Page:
Michigan Residents Warned About Critical Mosquito-Borne Virus

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Michigan Residents Warned About Serious Mosquito-Borne Virus

It's easy to blame a new health problem in 2020 considering what it has already done to us. Now, the Michigan Department of Health & Human Services has warned Michigan residents about a rare mosquito-borne disease known as eastern equine encephalitis. Encephalitis is inflammation of the brain.

The state DHHS issued a statement on Sept. 15 alerting residents that preliminary blood tests suggest that a Barry County resident may have electrical and electronic equipment. Doctors are waiting for more blood tests to confirm the diagnosis.

There are no other reports of human infections, but there are also 22 confirmed EEE cases in horses in 10 counties. The virus is not transmitted from person to person or horse to person. It is only spread by infected mosquitoes.

Rarely but seriously

Eastern equine encephalitis is rare but very serious. According to DHHS, “Electrical and electronic equipment is one of the most dangerous mosquito-borne diseases in the United States, with a 33 percent death rate in sick people and a 90 percent death rate in sick horses. People can become infected with electrical and electronic equipment and other mosquito-borne diseases from the bite of a mosquito that carries the virus. “Survivors can still have neurological problems.

Not everyone who is infected shows symptoms, but the most common early ones are mild fever and muscle and joint pain. If the infection is severe, it can cause:

  • Sudden onset of fever and chills
  • a headache
  • Vomit
  • Disorientation
  • Seizures
  • coma

Diagnosis and treatment of electrical and electronic equipment

Symptoms can take anywhere from 4 to 10 days after being bitten by an infected mosquito. Doctors diagnose electrical and electronic equipment by doing blood tests and testing cerebrospinal fluid, which is obtained through a spinal tap.

Because EEE is a virus, antibiotics cannot treat the infection and antiviral drugs are not yet available. Treatment is based on managing symptoms such as lowering the fever, providing intravenous (IV) fluids, and ventilating patients if necessary to help them breathe easier.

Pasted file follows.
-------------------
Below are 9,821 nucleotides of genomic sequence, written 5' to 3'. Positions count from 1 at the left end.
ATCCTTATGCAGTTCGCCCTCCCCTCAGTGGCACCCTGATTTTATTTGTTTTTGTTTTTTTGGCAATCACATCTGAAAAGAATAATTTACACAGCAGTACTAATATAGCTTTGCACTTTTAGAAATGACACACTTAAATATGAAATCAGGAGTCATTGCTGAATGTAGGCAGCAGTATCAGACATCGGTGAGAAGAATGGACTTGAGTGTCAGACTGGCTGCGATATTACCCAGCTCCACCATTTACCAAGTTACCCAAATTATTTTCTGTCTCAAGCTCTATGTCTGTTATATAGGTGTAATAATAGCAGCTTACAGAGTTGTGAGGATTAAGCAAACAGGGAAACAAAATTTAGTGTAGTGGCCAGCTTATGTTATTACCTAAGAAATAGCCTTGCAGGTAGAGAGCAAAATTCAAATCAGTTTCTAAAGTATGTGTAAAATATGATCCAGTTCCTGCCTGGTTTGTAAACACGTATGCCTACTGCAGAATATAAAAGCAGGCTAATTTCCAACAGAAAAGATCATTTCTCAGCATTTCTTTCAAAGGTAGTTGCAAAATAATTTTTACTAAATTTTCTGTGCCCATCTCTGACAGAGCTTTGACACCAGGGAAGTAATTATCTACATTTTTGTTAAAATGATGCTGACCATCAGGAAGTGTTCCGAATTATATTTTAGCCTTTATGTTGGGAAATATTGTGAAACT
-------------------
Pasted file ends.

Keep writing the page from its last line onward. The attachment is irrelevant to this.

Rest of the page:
Reduce your risk

Since the only way to get infected with this virus is through a mosquito bite, all efforts to reduce the bites will lower the risk of infection. The Michigan CDC and DHHS Recommend:

  • Use of an approved insect repellent on exposed skin and clothing. The products should contain DEET, picaridin, IR3535, or lemon eucalyptus oil.
  • If possible, wear long sleeves, pants and socks.
  • Keep mosquitos out of your home by making sure the screens are in good condition.
  • Remove any places where mosquitoes can multiply. Any items that can hold stagnant water, such as barrels, paddling pools, or even tire swings, should be cleared or removed.
  • Use nets and / or fans over outdoor dining areas

These precautionary measures will also help reduce your risk of contracting West Nile virus, another mosquito-borne disease.

The state is working to combat the infection with air treatments in high-risk areas. For people who live in Michigan, click here to view the treatment zones in your county.

EEE is not a new virus

While this warning applies to Michigan, the virus can and will occur elsewhere in the United States. There were three cases in Massachusetts and two in Wisconsin earlier this year, according to the CDC.

According to an article on CNN, EEE infections have increased since last year. As of September 2019, 30 cases were reported in the US, 11 of which died. The infections were in Massachusetts, Connecticut, Rhode Island, Michigan, New Jersey, and North Carolina.

The best advice to avoid infection is to stay vigilant wherever you are and try to prevent mosquito bites. If you have a bite and get sick within a few days, get medical help as soon as possible.

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